Mary, Queen of Scots, and the Murder of Lord Darnley by Alison Weir

835832Summary from Goodreads:
On the night of 10 February 1567 an explosion devastated the Edinburgh residence of Henry Stewart, Lord Darnley, second husband of Mary, Queen of Scots. The noise was heard as far away as Holyrood Palace, where Queen Mary was attending a wedding masque. Those arriving at the scene of devastation found, in the garden, the naked corpses of Darnley and his valet. Neither had died in the explosion, but both bodies bore marks of strangulation.

It was clear that they had been murdered and the house destroyed in an attempt to obliterate the evidence. Darnley was not a popular king-consort, but he was regarded by many as having a valid claim to the English throne. For this reason Elizabeth I had opposed his family’s longstanding wish to marry him to Mary Stuart, who herself claimed to be the rightful queen of England.

Alison Weir’s investigation of Darnley’s murder is set against one of the most dramatic periods in British history. Her conclusions shed a brilliant new light on the actions and motives of the conspirators and, in particular, the extent of Mary’s own involvement.

Having finished Jenny Wormald’s analysis of Mary’s personal rule, I jumped right into Alison Weir’s exhaustive analysis of the murder of Lord Darnley, one of the only Weir biographies I hadn’t yet read. And it’s pretty safe to conclude that Weir has turned over all the stones currently available to turn over and we can conclude that:

  1. Mary did not collude in the murder of her worthless husband, though if the pox had carried him off she would have been perfectly happy about it because he was a complete douche.
  2. She made some really terrible choices, starting with marrying Darnley in the first place, that just laid her open for others to take advantage of her misfortune such that she never regained her footing.

Although one would think that Darnley’s murderers could have come up with a more subtle plan than “blow up the house and if that fails smother him.” The guy was known to party a little too hard – couldn’t he have fallen out a window of Edinburgh Castle or drowned in the Loch or Firth or something?

Dear FTC: I’ve owned my copy of this book for a number of years.

mini-review · stuff I read

The Royal Art of Poison: Filthy Palaces, Fatal Cosmetics, Deadly Medicine, and Murder Most Foul by Eleanor Herman

36447149Summary from Goodreads:
The story of poison is the story of power. For centuries, royal families have feared the gut-roiling, vomit-inducing agony of a little something added to their food or wine by an enemy. To avoid poison, they depended on tasters, unicorn horns, and antidotes tested on condemned prisoners. Servants licked the royal family’s spoons, tried on their underpants and tested their chamber pots.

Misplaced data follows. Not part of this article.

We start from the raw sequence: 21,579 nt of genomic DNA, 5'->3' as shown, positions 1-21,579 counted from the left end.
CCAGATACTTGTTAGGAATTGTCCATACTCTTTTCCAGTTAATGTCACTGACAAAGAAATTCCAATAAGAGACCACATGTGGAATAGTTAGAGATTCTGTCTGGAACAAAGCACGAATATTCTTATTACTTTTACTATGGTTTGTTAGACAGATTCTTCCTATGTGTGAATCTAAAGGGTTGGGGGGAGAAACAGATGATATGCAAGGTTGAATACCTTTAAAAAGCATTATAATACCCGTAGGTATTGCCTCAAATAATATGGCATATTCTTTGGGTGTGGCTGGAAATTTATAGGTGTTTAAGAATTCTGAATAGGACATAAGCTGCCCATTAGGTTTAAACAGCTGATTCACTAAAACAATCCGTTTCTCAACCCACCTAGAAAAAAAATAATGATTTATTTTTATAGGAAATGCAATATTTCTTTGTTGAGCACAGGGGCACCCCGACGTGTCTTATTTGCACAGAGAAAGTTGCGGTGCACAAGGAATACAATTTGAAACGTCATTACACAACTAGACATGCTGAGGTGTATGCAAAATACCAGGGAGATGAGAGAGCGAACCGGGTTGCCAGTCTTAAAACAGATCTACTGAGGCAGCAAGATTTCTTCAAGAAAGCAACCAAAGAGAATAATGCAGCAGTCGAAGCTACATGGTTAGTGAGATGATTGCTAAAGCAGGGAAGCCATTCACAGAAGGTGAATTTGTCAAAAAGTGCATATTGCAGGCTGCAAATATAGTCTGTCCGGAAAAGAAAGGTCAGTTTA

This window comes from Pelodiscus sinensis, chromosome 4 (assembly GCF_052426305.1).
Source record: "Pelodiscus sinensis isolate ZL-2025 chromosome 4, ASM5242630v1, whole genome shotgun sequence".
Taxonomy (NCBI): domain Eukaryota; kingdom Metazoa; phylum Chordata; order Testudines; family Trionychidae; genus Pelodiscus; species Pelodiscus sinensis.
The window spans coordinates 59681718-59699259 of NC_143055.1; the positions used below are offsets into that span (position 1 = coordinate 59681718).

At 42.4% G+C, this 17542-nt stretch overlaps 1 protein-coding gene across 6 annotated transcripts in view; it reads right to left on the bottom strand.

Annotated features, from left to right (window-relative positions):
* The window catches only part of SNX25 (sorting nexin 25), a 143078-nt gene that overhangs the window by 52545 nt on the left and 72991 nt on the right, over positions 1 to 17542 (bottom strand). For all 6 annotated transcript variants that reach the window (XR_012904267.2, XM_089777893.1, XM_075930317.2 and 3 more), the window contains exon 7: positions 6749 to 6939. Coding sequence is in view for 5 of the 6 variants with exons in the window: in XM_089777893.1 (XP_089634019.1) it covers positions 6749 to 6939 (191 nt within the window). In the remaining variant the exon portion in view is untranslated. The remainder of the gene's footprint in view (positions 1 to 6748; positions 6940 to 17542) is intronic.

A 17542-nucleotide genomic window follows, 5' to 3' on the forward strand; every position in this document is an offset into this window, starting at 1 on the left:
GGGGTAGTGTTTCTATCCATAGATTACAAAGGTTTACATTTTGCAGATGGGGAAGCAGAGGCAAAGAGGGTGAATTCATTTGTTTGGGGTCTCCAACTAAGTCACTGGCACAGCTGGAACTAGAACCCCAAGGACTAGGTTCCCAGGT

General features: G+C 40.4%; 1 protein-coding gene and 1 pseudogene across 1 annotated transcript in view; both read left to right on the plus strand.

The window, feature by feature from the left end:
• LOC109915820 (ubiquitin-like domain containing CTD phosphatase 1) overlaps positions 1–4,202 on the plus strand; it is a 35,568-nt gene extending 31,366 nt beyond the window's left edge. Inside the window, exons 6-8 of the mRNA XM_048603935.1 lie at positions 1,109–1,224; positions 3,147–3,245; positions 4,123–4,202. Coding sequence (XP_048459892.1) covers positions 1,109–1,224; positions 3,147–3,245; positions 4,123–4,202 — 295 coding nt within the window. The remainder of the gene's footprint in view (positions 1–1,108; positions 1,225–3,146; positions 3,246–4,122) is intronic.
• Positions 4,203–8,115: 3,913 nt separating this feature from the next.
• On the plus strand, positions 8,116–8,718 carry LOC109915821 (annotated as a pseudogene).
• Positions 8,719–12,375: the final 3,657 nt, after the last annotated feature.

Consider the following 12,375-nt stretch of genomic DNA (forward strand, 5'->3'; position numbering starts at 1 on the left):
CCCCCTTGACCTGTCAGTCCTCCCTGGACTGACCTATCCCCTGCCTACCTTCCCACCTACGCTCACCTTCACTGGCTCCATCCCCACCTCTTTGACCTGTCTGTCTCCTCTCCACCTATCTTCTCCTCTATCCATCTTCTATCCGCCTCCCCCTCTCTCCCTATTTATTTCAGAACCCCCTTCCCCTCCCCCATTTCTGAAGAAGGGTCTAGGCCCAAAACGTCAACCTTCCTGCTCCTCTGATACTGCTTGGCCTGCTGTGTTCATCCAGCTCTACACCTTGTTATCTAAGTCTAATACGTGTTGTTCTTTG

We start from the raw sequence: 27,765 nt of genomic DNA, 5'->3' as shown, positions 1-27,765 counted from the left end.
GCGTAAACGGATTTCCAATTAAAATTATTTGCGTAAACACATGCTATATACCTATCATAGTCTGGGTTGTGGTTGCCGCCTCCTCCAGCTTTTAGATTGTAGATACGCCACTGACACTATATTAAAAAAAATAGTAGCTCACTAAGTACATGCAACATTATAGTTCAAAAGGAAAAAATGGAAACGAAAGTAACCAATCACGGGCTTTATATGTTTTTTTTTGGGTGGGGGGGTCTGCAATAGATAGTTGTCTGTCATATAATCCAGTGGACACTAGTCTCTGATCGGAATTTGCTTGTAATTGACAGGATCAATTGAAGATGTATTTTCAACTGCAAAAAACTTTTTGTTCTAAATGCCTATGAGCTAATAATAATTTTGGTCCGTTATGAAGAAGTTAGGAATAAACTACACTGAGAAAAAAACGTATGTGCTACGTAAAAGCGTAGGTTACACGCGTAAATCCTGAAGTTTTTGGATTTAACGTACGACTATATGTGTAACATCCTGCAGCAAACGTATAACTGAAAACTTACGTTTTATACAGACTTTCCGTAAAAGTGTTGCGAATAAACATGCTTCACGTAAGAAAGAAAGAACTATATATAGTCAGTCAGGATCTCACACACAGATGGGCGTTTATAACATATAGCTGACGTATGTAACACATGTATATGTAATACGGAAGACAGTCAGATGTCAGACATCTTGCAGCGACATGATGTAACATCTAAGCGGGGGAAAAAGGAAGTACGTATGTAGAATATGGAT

Ironically, royals terrified of poison were unknowingly poisoning themselves daily with their cosmetics, medications, and filthy living conditions. Women wore makeup made with mercury and lead. Men rubbed turds on their bald spots. Physicians prescribed mercury enemas, arsenic skin cream, drinks of lead filings, and potions of human fat and skull, fresh from the executioner. The most gorgeous palaces were little better than filthy latrines. Gazing at gorgeous portraits of centuries past, we don’t see what lies beneath the royal robes and the stench of unwashed bodies; the lice feasting on private parts; and worms nesting in the intestines.

In The Royal Art of Poison, Eleanor Herman combines her unique access to royal archives with cutting-edge forensic discoveries to tell the true story of Europe’s glittering palaces: one of medical bafflement, poisonous cosmetics, ever-present excrement, festering natural illness, and, sometimes, murder.

I think, if you didn’t know anything about medieval or renaissance medicine, etc., then I think The Royal Art of Poison would be really entertaining for you. Herman has a great flair for pop history writing (I’ve really enjoyed her Sex with Kings and Sex with the Queen books). But for ME, while it was an enjoyable read I didn’t get much new information out of the book (an epidemiology degree and several history of medicine courses will take the shine right off the topic). However, the most fascinating section was a selection of mini-bios of historical figures who famously were or were not poisoned and whether a modern forensic examination could make that determination. (It appears that some people WERE NOT poisoned, except probably by the raft of Royal Physicians who liked to dose people with heavy metals…which would kill you anyway. With a lot of pain and agony.)

Dear FTC: I read a digital galley of this book from the publisher via Edelweiss.